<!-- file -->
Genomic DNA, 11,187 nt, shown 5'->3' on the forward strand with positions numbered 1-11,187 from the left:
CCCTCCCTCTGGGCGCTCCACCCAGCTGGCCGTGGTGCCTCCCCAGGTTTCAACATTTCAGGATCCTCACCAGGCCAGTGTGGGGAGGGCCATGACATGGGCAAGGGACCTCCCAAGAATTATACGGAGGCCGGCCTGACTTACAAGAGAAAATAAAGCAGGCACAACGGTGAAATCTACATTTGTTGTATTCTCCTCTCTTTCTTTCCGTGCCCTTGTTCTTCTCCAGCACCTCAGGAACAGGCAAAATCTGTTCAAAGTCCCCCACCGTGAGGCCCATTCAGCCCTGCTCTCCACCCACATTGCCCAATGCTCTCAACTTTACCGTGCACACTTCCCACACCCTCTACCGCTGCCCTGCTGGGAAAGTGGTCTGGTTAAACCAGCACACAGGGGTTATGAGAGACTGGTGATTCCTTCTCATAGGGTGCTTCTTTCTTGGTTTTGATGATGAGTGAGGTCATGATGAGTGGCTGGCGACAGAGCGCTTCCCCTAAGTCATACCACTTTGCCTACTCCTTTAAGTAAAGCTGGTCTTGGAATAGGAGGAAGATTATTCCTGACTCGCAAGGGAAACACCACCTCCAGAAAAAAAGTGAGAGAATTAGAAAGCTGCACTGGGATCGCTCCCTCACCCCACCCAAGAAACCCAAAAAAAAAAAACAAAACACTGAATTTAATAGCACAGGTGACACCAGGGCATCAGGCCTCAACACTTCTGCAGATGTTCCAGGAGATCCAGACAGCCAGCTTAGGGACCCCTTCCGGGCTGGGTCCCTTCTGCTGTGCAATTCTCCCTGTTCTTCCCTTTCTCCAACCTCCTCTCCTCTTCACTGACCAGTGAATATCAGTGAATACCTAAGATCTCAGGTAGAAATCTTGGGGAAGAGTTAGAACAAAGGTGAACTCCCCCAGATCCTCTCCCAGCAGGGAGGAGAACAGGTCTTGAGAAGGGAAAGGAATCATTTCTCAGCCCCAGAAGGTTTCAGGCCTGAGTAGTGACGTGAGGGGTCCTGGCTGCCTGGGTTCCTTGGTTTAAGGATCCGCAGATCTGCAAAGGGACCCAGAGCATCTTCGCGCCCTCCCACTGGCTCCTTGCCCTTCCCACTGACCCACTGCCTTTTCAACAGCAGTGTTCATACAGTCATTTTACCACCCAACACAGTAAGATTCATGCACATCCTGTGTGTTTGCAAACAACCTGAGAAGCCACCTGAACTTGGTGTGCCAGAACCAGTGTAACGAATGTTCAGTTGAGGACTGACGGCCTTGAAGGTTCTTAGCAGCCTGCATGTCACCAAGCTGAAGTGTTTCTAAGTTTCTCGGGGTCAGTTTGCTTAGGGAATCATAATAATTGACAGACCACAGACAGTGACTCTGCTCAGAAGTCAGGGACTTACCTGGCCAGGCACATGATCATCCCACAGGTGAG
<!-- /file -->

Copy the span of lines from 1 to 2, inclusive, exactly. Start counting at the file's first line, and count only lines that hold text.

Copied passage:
Genomic DNA, 11,187 nt, shown 5'->3' on the forward strand with positions numbered 1-11,187 from the left:
CCCTCCCTCTGGGCGCTCCACCCAGCTGGCCGTGGTGCCTCCCCAGGTTTCAACATTTCAGGATCCTCACCAGGCCAGTGTGGGGAGGGCCATGACATGGGCAAGGGACCTCCCAAGAATTATACGGAGGCCGGCCTGACTTACAAGAGAAAATAAAGCAGGCACAACGGTGAAATCTACATTTGTTGTATTCTCCTCTCTTTCTTTCCGTGCCCTTGTTCTTCTCCAGCACCTCAGGAACAGGCAAAATCTGTTCAAAGTCCCCCACCGTGAGGCCCATTCAGCCCTGCTCTCCACCCACATTGCCCAATGCTCTCAACTTTACCGTGCACACTTCCCACACCCTCTACCGCTGCCCTGCTGGGAAAGTGGTCTGGTTAAACCAGCACACAGGGGTTATGAGAGACTGGTGATTCCTTCTCATAGGGTGCTTCTTTCTTGGTTTTGATGATGAGTGAGGTCATGATGAGTGGCTGGCGACAGAGCGCTTCCCCTAAGTCATACCACTTTGCCTACTCCTTTAAGTAAAGCTGGTCTTGGAATAGGAGGAAGATTATTCCTGACTCGCAAGGGAAACACCACCTCCAGAAAAAAAGTGAGAGAATTAGAAAGCTGCACTGGGATCGCTCCCTCACCCCACCCAAGAAACCCAAAAAAAAAAAACAAAACACTGAATTTAATAGCACAGGTGACACCAGGGCATCAGGCCTCAACACTTCTGCAGATGTTCCAGGAGATCCAGACAGCCAGCTTAGGGACCCCTTCCGGGCTGGGTCCCTTCTGCTGTGCAATTCTCCCTGTTCTTCCCTTTCTCCAACCTCCTCTCCTCTTCACTGACCAGTGAATATCAGTGAATACCTAAGATCTCAGGTAGAAATCTTGGGGAAGAGTTAGAACAAAGGTGAACTCCCCCAGATCCTCTCCCAGCAGGGAGGAGAACAGGTCTTGAGAAGGGAAAGGAATCATTTCTCAGCCCCAGAAGGTTTCAGGCCTGAGTAGTGACGTGAGGGGTCCTGGCTGCCTGGGTTCCTTGGTTTAAGGATCCGCAGATCTGCAAAGGGACCCAGAGCATCTTCGCGCCCTCCCACTGGCTCCTTGCCCTTCCCACTGACCCACTGCCTTTTCAACAGCAGTGTTCATACAGTCATTTTACCACCCAACACAGTAAGATTCATGCACATCCTGTGTGTTTGCAAACAACCTGAGAAGCCACCTGAACTTGGTGTGCCAGAACCAGTGTAACGAATGTTCAGTTGAGGACTGACGGCCTTGAAGGTTCTTAGCAGCCTGCATGTCACCAAGCTGAAGTGTTTCTAAGTTTCTCGGGGTCAGTTTGCTTAGGGAATCATAATAATTGACAGACCACAGACAGTGACTCTGCTCAGAAGTCAGGGACTTACCTGGCCAGGCACATGATCATCCCACAGGTGAG